Rock n Roll Map of Manhattan

Posted on: April 22nd, 2011 at 6:28 am by

We here at Boogie pride ourselves on being junkies for music and maps of Manhattan.  Combine the two and we’re definitely happy campers.  And that’s precisely how we felt after discovering the following gem over at Flaming Pablum.

It’s a bare-bones map of New York City that plots the inspirational locales behind notable rock n roll songs. Note the neighborhood with the most entries.  Aww yeah!  The Lower East Side/East Village together account for eight of the nineteen songs.  Represent.

http://www.youtube.com/watch?v=byDiILrNbM4

Which song selections would you add if space wasn’t an issue?

The map was originally published on Flavorwire back in December.

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  • Anonymous

    I wish this map was interactive. How cool would it be if I could click on a dot and see its Youtube video pop up with bios culled from Wikipedia and an option to help add to the map by submitting my own knowledge.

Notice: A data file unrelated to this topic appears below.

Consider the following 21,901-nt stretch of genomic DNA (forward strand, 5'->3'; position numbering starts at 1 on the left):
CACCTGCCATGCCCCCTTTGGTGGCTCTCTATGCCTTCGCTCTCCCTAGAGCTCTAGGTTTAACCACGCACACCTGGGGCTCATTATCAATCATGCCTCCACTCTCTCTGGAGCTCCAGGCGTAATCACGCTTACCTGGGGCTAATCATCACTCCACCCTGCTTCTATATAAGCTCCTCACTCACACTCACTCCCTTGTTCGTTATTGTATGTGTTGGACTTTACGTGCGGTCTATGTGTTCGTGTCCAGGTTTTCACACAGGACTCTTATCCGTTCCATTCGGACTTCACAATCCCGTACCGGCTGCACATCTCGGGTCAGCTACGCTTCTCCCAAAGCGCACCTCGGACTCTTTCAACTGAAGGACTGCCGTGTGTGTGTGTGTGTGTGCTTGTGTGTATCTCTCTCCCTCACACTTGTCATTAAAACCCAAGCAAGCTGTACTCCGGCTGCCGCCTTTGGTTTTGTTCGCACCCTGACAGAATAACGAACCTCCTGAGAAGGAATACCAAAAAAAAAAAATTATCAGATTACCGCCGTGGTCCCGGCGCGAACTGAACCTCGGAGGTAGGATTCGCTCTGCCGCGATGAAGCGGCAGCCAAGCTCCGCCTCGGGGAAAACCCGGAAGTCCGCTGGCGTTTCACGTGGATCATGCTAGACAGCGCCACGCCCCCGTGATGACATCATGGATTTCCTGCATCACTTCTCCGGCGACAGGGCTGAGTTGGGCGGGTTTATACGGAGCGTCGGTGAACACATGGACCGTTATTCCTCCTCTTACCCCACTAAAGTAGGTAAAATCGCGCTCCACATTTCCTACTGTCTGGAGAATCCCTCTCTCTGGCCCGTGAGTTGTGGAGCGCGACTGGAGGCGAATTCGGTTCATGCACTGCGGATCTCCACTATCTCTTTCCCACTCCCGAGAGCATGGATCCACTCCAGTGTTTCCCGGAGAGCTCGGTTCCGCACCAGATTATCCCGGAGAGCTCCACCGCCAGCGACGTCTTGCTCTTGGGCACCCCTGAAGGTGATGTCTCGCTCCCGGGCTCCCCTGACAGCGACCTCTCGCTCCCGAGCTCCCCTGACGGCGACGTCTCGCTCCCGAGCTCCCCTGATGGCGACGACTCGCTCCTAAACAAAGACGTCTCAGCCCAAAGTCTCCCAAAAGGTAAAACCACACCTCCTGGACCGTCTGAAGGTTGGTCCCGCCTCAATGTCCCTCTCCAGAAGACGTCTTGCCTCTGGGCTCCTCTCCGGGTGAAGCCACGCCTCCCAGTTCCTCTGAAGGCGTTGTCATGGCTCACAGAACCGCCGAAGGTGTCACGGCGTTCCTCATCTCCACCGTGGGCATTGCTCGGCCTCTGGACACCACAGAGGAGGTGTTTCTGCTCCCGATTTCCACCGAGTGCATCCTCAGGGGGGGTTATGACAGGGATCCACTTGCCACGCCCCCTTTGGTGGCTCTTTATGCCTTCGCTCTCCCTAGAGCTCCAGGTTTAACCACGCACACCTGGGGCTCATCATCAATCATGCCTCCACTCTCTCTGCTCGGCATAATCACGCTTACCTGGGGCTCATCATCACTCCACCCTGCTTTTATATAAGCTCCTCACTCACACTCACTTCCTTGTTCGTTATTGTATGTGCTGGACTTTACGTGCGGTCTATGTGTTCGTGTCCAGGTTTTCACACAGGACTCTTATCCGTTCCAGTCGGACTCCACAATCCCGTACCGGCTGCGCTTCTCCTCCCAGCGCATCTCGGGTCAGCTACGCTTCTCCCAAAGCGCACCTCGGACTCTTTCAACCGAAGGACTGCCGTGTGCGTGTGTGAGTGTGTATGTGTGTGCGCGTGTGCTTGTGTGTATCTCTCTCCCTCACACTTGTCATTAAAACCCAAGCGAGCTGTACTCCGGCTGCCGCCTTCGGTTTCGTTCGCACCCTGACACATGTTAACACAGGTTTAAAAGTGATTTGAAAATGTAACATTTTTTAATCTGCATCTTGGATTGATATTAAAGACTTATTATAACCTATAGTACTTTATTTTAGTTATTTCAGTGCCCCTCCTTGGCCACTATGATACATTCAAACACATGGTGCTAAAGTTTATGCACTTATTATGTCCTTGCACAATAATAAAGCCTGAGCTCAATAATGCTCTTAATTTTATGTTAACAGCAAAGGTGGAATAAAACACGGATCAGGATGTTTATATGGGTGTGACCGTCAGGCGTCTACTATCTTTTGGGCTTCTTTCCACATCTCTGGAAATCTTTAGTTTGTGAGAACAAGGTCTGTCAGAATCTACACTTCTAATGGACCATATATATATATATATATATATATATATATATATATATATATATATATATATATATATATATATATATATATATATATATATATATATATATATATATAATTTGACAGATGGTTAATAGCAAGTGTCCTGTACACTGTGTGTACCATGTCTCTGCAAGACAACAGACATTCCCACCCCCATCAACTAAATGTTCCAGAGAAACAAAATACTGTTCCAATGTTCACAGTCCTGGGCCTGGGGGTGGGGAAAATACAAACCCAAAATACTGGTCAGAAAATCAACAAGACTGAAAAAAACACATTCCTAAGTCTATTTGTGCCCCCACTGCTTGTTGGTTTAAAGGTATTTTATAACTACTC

• That would be pretty cool! Care to share some knowledge now?

      • Anonymous

        Sure. There’s tons of ways, either using a map tool, graphic tool, various plug-in found online or hard coding it. Let’s find something to collaborate on and make something!

  • Washington Sq Park should have made the cut.. so many have sung about that area of the village. Dylan spots alone could fill up a map MacDougal, Bleecker, Jones St,, If you’re gonna consider Santigold rock N roll then so should folkrockers like Dylan and Mitchell.

    Simon & Garfunkel’s UES inspired song 59th Street Bridge (Feeling Groovy)

    Cohen referenced Hotel Chelsea.

    The “Sawdust Saloon” from The Low Anthem is about McSorley’s Ale House

    One of my favorites in Brooklyn, in Sheepshead Bay, Falmouth and Hampton.. the one way sign from “Walk Away Renee” by Left Banke.. hugely underrated artist. They inspired a new genre , Baroque Rock.

    Here’s a huge list I made years back of the whole USA http://www.43places.com/lists/58652/architecture-of-rock-n-roll

  • jr

    wow! i can’t believe you neglected one of the earliest and most ‘new yorkey—east villagey’ songs of the late 70s, filmed at 96-98 St. Mark’s Place, WAITING ON A FRIEND, rolling stones….

  • eringobiteme

    Take a walk on the Wild side…meatpacking district…1971.